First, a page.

A joint Egyptian-British mission between the Supreme Council of Antiquities and the University of Cambridge’s Modern State Research Foundation has unearthed a tomb believed to be the final resting place of an ancient Egyptian royal who walked the earth some 3,500 years ago.
The tomb, located in the area of the Valleys of the King and Queens, has survived thousands of years of floods, storms and looters, and is reportedly in “poor condition.”
Valleys of the Kings and Queens
The Valley of the Kings, in Egypt, is one of the most important archeological sites of the ancient world. It’s home to 62 tombs, belonging to the likes of Tutankhamen, Ramses II and Seti I. The Valley of the Queens sits not too far away and houses another collection of tombs. Among those laid to rest there were Nefertari and Sitre, the wife of Ramesses I.
Located in Luxor, which was originally the ancient city of Thebes, the tombs within the Valleys of the Kings and Queens date back over three dynasties, from 1539 to 1075 BCE. The majority have been remarkably preserved, providing researchers with new insight into the lives of the ancient Egyptians.
Discovery sheds light on life in the 18th Dynasty
Egyptian and British researchers unearthed the ancient Egyptian tomb along the west bank of the Nile, in an area known as “Valley No. C.” According to Dr. Mostafa Waziri, the secretary-general of Egypt’s Supreme Council of Antiquities, the tomb dates back to the 18th Dynasty.
“The first elements discovered so far inside the tomb seem to indicate that it dates back to the 18th century,” Dr. Waziri said.
Also known as the Thutmosid Dynasty and spanning the period from 1550/1549-1292 BCE, this era saw the rules of such famed pharaohs as Akhenaton and Tutankhamen. If proven to date back to this time, this would mean the tomb is a relic of some of the most prosperous years in ancient Egypt.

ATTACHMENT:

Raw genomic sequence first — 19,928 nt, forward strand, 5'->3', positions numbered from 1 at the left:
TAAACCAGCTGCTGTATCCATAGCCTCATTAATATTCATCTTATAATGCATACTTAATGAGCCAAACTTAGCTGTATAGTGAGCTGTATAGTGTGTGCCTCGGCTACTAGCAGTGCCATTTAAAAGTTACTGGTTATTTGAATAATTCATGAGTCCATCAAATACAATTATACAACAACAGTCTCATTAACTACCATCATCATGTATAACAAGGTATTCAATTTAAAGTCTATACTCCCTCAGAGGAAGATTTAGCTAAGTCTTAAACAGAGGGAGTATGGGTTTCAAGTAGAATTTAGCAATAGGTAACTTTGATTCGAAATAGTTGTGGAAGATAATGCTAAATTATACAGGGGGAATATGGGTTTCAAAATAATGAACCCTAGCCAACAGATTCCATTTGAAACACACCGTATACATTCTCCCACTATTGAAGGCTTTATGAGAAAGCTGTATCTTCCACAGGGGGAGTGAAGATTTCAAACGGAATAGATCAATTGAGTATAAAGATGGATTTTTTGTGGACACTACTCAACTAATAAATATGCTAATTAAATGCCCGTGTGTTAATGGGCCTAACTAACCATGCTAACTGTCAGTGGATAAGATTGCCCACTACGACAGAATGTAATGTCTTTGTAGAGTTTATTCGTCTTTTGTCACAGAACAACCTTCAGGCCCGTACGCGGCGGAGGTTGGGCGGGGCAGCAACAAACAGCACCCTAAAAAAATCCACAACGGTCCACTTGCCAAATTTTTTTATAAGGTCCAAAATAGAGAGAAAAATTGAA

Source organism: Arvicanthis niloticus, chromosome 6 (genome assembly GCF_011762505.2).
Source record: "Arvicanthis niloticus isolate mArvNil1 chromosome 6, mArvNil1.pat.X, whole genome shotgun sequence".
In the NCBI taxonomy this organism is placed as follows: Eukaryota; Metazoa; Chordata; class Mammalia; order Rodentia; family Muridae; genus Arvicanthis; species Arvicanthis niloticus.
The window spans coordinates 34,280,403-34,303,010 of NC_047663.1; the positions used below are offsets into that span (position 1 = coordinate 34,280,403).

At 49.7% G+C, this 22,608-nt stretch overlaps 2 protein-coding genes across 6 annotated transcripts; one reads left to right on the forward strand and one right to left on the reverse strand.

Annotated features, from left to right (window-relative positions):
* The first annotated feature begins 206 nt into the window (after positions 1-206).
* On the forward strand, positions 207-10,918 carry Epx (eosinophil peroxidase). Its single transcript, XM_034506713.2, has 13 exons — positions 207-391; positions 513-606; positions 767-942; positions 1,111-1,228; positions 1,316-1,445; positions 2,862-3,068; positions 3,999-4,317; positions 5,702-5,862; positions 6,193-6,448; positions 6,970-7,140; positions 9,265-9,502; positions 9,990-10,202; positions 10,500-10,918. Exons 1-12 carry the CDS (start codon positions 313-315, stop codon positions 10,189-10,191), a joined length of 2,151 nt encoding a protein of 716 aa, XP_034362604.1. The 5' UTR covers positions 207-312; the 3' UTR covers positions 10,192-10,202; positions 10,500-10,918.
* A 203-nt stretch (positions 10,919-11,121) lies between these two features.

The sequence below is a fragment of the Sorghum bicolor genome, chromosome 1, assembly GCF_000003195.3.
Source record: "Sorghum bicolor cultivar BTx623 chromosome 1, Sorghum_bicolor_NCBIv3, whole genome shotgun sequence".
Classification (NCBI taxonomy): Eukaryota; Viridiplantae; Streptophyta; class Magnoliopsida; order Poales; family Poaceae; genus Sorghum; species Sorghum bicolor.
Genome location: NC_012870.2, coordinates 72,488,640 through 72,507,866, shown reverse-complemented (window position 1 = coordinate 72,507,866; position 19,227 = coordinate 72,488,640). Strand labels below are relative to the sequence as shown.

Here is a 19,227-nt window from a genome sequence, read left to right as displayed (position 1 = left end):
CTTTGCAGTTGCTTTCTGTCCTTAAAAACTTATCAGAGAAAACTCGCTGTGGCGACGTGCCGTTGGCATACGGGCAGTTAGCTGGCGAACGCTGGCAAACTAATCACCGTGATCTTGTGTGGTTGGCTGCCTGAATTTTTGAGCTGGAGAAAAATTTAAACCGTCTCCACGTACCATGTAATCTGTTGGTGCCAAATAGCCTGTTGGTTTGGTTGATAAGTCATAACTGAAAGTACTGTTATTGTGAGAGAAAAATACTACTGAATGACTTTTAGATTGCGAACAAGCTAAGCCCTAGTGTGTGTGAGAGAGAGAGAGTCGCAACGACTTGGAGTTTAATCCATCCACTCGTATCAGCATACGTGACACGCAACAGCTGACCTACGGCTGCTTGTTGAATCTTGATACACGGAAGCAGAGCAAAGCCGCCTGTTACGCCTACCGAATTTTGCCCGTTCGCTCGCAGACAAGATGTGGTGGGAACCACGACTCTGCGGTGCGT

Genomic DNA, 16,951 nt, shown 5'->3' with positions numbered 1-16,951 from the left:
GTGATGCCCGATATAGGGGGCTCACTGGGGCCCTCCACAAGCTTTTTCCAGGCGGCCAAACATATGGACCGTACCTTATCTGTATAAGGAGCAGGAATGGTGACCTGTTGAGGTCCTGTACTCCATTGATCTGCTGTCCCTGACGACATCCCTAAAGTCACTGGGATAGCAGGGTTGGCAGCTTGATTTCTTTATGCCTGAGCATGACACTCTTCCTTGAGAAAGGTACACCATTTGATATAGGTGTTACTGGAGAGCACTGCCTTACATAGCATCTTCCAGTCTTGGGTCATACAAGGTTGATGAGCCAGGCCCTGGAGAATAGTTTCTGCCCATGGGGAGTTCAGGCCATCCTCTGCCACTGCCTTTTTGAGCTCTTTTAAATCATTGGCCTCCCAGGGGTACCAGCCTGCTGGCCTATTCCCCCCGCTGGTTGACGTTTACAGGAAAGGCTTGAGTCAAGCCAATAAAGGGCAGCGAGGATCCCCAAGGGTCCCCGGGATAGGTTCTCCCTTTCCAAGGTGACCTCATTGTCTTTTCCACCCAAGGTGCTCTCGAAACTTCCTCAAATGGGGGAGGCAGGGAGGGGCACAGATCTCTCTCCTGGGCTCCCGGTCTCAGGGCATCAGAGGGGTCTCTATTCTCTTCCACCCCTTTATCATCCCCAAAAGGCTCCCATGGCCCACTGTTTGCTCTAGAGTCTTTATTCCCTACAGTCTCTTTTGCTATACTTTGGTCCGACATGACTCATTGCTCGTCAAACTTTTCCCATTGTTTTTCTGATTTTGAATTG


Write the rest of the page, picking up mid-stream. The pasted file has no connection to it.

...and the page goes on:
During their reign, Thutmosid pharaohs built incredible tombs, statues and temples dedicated to gods like Amun-Re of Thebes. These royal leaders also oversaw successful military campaigns that expanded the reach of the Egyptian Empire, and promoted developments in the arts, literature and religion.
Through conquest and the establishment of a government and royal court, Egypt also enjoyed an unprecedented era of wealth and power during this time. Whoever’s buried in this tomb likely enjoyed many of the spoils of this prosperous period.
Ancient floods damaged the tomb
Piers Litherland, head of the research mission on the British side, believes the tomb could be that of a royal wife or princess from the Thutmosid Dynasty. Unfortunately, some of its inscriptions were “destroyed in ancient floods which filled the burial chambers with sand and limestone sediment,” leaving the tomb in “poor condition” and potentially rendering its occupant unidentifiable.
According to Dr. Fathi Yassin, director general of Upper Egypt Antiquities and the individual leading the Egyptian side of the mission, excavation work will continue at the site, with the plan being to eventually document the entire area.
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Dr. Waziri has stressed the importance of the tomb’s discovery, indicating it is the latest in a series of archeological unveilings aimed at increasing tourism in Egypt, to counteract the country’s ongoing economic crisis.